Septic tanks allow people to flush their wastewater without being connected to a citywide sewer system. Two tanks hold the majority of the wastewater at any given time. They separate the solid waste from the water itself through a natural settling process. The leftover water, known as effluent, is then dispersed into a drain field via long, horizontal and perforated pipes called lateral lines.
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Lateral Lines in a Septic System
The lateral lines in a septic system allow the effluent water to trickle into an area designed specifically to filter and clean the water before it re-enters the groundwater. When the lateral lines, also known as field lines or leach lines, work properly, the septic tank itself shouldn't experience any problems with water outflow. However, sludge and paper products that normally remain in the tanks can occasionally enter the lateral lines and cause problems with drainage. Aggressive tree roots can also sometimes enter the pipes via the perforations.
How to Clean Septic Tank Laterals
Septic systems can be accessed by homeowners or technicians via holes at ground level. The lateral lines connect to the sludge tanks through a distribution box. Inside the box, you'll find a single input pipe on one side and several pipes – at least three, typically – branching off the other side or sides. These are the lateral lines.
You can choose from a couple common tools to flush these pipes. The first is a plumber's snake. This device has a corkscrew on the end to bore through clumps. Plumber's snakes can be cranked by hand or connected to a power drill for extra oomph. Snakes can be effective for clogged septic tank field lines caused by paper products and sludge, but don't expect to pull the entire clog out. The snake will open and loosen the clog so that when you flush the line later, the materials move down the pipe.
Another tool you can use is a water jet. This flexible hose is inserted into each of the septic tank laterals and high water pressure blasts through clogged debris. Moving the hose further along the line will simultaneously unclog and clean it.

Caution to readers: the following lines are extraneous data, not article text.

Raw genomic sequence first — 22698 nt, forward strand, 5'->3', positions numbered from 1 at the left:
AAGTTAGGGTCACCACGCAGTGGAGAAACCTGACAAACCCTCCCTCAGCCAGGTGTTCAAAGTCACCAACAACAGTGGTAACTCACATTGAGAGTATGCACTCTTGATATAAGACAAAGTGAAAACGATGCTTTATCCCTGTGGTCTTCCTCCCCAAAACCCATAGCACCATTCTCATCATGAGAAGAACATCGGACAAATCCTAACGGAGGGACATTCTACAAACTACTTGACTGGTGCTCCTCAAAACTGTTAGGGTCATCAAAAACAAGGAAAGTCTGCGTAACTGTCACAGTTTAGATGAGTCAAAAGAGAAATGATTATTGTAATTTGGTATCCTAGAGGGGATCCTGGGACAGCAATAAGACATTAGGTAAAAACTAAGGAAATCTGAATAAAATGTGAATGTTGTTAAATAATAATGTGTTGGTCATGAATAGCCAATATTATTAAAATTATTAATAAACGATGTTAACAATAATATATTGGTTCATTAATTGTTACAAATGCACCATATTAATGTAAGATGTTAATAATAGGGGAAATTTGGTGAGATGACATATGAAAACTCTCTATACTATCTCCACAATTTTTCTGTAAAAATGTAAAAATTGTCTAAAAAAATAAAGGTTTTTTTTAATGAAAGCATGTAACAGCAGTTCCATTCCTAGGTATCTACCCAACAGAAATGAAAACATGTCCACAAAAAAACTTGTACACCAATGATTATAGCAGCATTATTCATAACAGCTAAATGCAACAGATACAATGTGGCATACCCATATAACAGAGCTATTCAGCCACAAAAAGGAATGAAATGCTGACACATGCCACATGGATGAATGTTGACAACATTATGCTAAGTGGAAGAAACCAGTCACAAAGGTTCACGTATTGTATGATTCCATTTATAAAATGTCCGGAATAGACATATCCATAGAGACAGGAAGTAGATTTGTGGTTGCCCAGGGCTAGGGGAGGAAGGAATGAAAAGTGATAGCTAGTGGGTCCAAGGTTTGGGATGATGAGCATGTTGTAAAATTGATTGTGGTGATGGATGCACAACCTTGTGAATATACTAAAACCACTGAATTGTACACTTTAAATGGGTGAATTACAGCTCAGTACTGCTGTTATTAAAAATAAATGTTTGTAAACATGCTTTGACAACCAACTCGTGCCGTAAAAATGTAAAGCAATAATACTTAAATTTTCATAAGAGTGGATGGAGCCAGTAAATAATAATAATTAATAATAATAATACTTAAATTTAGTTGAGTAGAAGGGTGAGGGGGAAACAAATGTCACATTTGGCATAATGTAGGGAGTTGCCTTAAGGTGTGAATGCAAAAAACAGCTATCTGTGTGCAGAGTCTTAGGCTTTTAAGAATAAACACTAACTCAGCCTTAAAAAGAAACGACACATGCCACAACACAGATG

Chemical cleaning products can also be used but do not produce significant results, generally. Septic tank treatment solutions tend to work best when the pipes only have minor sludge buildup, not large blockages that cause problems with effluent flow into the drain field. Take care when choosing chemical additives because they may cause environmental contamination and affect groundwater quality.
Septic System Cleaning Limitations
A major complication when it comes to cleaning clogged septic tank field lines is tree roots that have invaded the pipe. The roots follow the path of least resistance when looking for space to grow, and this makes the perforations and hollow interiors of the pipes prime real estate.
A water jet may have enough power to break off thinner roots, but the roots will likely come back. Thicker roots are no match for plumber's snakes or water jets and may require a more significant intervention, such as digging up the roots at the source. Chemical additives can be helpful in killing the roots and preventing them from returning.
However, prevention and ongoing maintenance are key when it comes to roots and septic lateral line cleaning. It also helps to have the drain field properly prepared in the first place. Starting with roots in the soil and trees too close to the field is simply asking for trouble. Avoid having to do a drain field cleanout by taking precautions during installation and maintaining both the sludge tanks and the septic tank lateral lines regularly.